If you listen long enough to liberals complaining about the Citizens United decision, you’d think the country is being sold lock, stock and barrel to wealthy donors to presidential candidates. But the most publicized political contributor in the country isn’t getting much deference for the big bucks he’s throwing in the direction of Mitt Romney. Casino mogul Sheldon Adelson has been pilloried from coast to coast by liberals who don’t like his willingness to put his money where his mouth is and fund Republicans intent on defeating Barack Obama. Adelson is doing nothing more than exercising his constitutional right to political speech, but even he can’t guarantee his candidate will do as he wishes. As Eli Lake and Dan Ephron report in the Daily Beast, Adelson asked Mitt Romney if he’ll pardon convicted spy Jonathan Pollard and move the U.S. embassy to Israel’s capital in Jerusalem and got little satisfaction.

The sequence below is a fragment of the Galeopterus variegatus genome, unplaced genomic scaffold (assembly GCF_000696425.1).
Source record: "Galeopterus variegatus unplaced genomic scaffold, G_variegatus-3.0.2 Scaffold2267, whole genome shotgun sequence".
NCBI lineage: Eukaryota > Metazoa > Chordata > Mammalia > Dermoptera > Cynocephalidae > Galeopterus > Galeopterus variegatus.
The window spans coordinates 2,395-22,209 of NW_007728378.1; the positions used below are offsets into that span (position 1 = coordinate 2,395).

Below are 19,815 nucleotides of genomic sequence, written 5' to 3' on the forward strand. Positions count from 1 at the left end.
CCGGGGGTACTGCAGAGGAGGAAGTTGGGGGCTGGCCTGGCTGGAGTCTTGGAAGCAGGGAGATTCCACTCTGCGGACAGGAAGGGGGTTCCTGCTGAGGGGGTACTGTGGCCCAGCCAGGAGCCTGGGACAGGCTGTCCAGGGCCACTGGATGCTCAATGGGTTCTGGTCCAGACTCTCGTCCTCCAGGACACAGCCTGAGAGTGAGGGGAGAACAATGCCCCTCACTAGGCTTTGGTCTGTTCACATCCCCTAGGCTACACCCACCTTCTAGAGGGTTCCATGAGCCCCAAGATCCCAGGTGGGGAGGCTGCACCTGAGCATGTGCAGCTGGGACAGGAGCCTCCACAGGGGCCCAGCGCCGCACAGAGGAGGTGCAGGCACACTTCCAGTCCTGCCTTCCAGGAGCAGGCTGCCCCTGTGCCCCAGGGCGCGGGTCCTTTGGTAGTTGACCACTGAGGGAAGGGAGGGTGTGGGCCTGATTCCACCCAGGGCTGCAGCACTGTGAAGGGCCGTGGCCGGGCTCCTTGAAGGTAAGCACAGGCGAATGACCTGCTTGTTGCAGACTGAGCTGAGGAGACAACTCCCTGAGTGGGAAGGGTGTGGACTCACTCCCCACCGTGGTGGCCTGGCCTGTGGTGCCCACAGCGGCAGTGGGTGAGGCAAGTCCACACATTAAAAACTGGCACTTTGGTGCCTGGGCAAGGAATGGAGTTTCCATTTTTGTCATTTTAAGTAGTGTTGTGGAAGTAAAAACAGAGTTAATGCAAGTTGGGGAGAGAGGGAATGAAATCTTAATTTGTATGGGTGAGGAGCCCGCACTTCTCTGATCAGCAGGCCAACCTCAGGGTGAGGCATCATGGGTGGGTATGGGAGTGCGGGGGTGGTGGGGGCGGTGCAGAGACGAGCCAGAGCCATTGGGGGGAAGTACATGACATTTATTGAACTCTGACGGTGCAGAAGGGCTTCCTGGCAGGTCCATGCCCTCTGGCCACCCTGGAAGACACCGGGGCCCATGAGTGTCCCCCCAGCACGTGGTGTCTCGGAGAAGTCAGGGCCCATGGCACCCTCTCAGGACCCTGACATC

Romney is rightly staying away from talking about pardoning Pollard. An election campaign pledge on that issue would have been inappropriate as it would have politicized a strong case for clemency that many serious people, including former CIA chief James Woolsey, feel is overdue. As for Jerusalem, while Adelson is dead right in calling out the foolishness of a several-decades-old policy, again, Romney is no fool. By saying he will do so in cooperation with the Israeli government, he is keeping his options open. But the real point here is not whether Adelson’s requests were wrong — they weren’t — but the idea that political donors can call in IOUs from candidates is bunk. While his millions will buy Adelson the ability to make his requests in person and, as his spokesman said, an invitation to the White House Chanukah party — they don’t ensure Romney will give him what he wants.